|May, J - UNIV OF ARKANSAS|
|Rosenkrans Jr, Charles - UNIV OF ARKANSAS|
Submitted to: American Society of Animal Science Southern Section Meeting
Publication Type: Abstract Only
Publication Acceptance Date: October 15, 2002
Publication Date: February 3, 2003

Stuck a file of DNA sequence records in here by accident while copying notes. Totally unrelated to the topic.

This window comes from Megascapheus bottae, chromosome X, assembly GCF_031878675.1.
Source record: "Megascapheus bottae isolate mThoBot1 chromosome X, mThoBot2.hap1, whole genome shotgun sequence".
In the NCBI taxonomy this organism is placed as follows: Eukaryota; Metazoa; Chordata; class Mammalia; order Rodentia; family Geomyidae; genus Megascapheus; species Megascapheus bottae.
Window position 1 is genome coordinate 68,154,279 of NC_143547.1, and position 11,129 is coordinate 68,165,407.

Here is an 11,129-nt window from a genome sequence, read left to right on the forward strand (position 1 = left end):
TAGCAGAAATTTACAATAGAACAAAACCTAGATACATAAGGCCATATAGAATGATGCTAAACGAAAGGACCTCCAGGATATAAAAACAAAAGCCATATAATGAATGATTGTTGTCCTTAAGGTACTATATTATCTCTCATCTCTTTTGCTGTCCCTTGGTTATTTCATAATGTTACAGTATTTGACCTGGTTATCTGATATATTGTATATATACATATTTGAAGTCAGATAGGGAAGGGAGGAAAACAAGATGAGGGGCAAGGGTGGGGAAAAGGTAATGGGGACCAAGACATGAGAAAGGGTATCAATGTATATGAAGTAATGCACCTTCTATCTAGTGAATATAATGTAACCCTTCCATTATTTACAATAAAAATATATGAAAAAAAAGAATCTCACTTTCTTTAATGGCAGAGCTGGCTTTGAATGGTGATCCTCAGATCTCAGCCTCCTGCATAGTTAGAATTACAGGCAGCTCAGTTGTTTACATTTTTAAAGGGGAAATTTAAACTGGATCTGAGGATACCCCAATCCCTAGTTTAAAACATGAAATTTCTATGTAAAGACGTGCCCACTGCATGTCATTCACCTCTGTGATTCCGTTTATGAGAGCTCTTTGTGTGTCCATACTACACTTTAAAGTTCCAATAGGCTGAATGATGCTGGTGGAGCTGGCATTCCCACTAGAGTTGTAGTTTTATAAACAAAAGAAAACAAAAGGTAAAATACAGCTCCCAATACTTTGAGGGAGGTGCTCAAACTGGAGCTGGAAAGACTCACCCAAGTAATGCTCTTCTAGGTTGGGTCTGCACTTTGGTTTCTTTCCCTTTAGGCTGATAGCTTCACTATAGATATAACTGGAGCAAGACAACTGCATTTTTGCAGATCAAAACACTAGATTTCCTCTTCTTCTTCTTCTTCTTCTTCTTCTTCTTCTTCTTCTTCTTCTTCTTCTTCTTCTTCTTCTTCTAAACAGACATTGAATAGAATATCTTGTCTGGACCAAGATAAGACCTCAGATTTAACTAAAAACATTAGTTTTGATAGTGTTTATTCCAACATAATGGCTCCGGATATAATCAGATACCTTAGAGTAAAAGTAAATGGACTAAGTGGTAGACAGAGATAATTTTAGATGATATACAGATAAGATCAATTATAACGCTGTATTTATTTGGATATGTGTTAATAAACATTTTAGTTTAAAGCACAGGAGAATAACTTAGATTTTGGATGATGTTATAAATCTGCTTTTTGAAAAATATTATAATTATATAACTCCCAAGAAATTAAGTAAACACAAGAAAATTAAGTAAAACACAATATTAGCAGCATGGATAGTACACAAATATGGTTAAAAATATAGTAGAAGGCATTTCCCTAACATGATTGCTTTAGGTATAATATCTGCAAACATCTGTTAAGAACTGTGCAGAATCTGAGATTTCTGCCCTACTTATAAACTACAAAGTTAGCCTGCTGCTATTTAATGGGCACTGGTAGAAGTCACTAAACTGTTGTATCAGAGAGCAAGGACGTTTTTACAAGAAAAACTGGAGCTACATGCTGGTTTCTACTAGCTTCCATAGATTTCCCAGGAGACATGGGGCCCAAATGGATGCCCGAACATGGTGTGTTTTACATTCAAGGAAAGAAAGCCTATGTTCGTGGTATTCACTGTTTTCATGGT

Citation: LOOPER, M.L., AIKEN, G.E., MAY, J.A., ROSENKRANS JR, C.F. 2003. INFLUENCE OF STEROID IMPLANTATION AND SUPPLEMENTATION ON PERFORMANCE AND LACTATE DEHYDROGENASE ACTIVITY IN STEERS GRAZING BERMUDAGRASS. AMERICAN SOCIETY OF ANIMAL SCIENCE SOUTHERN SECTION MEETING. 81(Suppl. 2):22. Technical Abstract: Forty-five steers (BW = 246 ± 5.4 kg) were randomly allocated to one of three paddocks of bermudagrass [Cynodon dactylon (L.) Pers] to determine the effects of timing of steroid implantation and supplementation on average daily gain and lactate dehydrogenase (LDH) activity. Steers received either no supplementation or 1.4 kg/d per steer of a corn-soybean meal supplement. Steers were assigned to either no implant, one implant at d 0 and one implant at d 56 (EI), or one implant at d 56 (LI). Steers were weighed at the initiation and termination of the trial to determine weight gain and average daily gain (ADG). Blood samples were collected on d 0, 62, and 108 and LDH activity was quantified. Ultrasonography of steers was performed to determine rump fat (RF) and backfat (BF). Supplementation of steers increased (P < 0.0001) ADG during 108 d of grazing (0.57 0.04 vs 0.93 0.05 kg/d for non-supplemented and supplemented steers). Steroid implants tended (P = 0.13) to increase overall weight gain and ADG. Backfat was increased (P < 0.05) in LI steers compared with EI and control steers. Both BF and RF was greatest (P < 0.05) in supplemented steers. Supplementation increased (P < 0.0001) serum protein (99.5 2.6 and 117.5 3.8 mg/mL for non-supplemented and supplemented steers,). There was an implant x supplementation interaction (P < 0.05) for LDHR (lactate as the substrate) and LDHF (pyruvate as the substrate). Altered LDH activity may be one mechanism by which supplementation and steroid implantation improve steer performance.